1993, PG, 98 min. Directed by Joe Dante. Starring John Goodman, Cathy Moriarty, Simon Fenton, Kellie Martin, Dick Miller, John Sayles.
REVIEWED By Marc Savlov, Fri., Jan. 29, 1993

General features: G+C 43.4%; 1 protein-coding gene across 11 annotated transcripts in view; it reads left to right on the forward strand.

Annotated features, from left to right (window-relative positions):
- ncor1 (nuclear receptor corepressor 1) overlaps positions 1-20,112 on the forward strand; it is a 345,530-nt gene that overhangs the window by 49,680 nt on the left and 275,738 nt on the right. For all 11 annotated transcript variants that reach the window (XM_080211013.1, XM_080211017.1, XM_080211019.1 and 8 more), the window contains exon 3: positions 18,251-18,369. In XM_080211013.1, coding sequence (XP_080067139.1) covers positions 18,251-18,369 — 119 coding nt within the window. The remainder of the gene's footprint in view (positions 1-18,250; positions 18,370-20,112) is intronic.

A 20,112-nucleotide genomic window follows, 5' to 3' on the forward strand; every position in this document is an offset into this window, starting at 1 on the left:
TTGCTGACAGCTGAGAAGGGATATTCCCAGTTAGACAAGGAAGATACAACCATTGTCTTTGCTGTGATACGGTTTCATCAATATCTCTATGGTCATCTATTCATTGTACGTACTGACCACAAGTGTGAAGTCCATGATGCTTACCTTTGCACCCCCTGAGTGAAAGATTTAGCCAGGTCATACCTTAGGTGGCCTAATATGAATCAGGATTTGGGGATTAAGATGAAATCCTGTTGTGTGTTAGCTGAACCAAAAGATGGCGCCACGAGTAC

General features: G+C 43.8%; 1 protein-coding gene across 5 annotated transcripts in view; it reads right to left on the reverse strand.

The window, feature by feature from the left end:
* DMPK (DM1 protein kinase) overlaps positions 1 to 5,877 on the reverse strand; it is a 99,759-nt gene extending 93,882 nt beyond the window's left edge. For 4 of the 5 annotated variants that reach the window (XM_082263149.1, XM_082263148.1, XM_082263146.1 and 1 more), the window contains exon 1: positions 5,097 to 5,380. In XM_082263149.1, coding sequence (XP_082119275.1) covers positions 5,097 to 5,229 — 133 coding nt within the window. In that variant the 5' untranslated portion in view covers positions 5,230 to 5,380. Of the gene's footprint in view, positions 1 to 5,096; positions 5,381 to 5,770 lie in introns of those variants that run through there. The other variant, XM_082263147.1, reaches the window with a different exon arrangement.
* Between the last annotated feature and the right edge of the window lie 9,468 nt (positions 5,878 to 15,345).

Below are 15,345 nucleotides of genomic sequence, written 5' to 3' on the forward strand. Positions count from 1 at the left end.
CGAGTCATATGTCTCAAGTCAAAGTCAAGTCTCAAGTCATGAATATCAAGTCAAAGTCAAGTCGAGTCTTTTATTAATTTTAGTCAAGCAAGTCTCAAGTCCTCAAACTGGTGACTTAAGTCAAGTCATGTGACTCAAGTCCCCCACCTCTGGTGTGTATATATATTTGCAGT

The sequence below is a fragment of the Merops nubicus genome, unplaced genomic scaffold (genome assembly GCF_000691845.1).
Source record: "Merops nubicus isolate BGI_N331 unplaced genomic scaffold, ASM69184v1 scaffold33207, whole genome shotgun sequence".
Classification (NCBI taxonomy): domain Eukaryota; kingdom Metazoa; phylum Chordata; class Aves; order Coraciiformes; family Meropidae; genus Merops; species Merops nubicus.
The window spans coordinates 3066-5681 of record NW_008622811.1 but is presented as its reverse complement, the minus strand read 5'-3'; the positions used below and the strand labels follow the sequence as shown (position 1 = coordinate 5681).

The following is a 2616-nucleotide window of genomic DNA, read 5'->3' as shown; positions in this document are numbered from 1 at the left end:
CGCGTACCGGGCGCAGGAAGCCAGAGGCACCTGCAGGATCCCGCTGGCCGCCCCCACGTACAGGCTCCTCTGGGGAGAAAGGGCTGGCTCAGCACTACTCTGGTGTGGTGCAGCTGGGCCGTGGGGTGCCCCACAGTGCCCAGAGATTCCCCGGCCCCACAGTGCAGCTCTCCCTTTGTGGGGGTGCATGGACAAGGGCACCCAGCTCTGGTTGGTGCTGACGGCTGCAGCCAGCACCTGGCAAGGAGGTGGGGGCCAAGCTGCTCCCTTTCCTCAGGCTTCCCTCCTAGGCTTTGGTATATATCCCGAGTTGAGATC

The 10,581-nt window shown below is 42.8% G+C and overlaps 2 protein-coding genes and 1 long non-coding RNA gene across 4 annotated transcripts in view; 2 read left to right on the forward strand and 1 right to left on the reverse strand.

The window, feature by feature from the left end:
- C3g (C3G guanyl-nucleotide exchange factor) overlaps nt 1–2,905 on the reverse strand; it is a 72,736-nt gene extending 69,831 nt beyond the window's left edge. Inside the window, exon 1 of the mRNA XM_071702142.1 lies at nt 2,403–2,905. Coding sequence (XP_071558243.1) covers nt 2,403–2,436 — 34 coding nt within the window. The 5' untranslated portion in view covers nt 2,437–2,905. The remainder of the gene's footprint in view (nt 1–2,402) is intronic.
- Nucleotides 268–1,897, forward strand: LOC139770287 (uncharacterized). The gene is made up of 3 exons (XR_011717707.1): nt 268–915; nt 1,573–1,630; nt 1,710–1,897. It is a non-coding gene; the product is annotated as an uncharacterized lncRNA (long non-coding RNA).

Set against the background of the 1962 Cuban Missile Crisis, at a time when the world found itself in the midst of a cold war grown suddenly all too hot, Joe Dante's (The Howling, Gremlins) Matinee is a fondly humorous look back at the last gasp of America's innocence, being a kid, and, in particular, Monster Movies. Any kid who came of age in the Sixties or even the early Seventies will instantly pick up on all the period artifacts Dante has peppered his film with: Famous Monsters of Filmland magazine, those terrific Aurora plastic monster kits, Lenny Bruce LPs, fallout shelters, and Saturday matinees. Sometimes it seems as though Dante has crammed too much memorabilia in here, but the feeling only lasts until the next bout of “Hey, I remember that!” Goodman plays a William Castle-esque film producer, previewing his new, gimmick-laden horror film (Mant -- “Half Man, Half Ant, All Terror!”) in Key West, up against the admittedly stiff competition of impending nuclear catastrophe. Young navy brat Gene (Fenton), a monster buff whose biggest idols are Vincent Price and Dick Miller, waits to learn whether or not his father will survive the Kennedy blockade of Cuba while simultaneously falling in love, himself, with a wistful, young beatnik schoolmate. And then there's Mant, the film's delightfully on-target movie-within-a-movie (filmed in Atomo-Vision and Rumble-Rama, no less). Featuring all the inexplicably inane dialogue and ham-fisted performances you'd expect to see in a real Sixties-era giant bug flick (and if the musical cues from this sound familiar to you baby boomers, that's because they were appropriated from such great monster movies as Creature from the Black Lagoon, Tarantula, and This Island Earth, among others), Mant is more than a clever facsimile, it's a loving tribute to the genre. To be sure, Matinee is a “light” movie -- there's no socially redeeming “p.c.” message here, and that's the way it should be. Dante has instead crafted a wonderfully fun “matinee movie” of his own, the sort of film I would've called “neat-o” 15 years back. It makes me wish there were more neat-o movies around these days, y'know?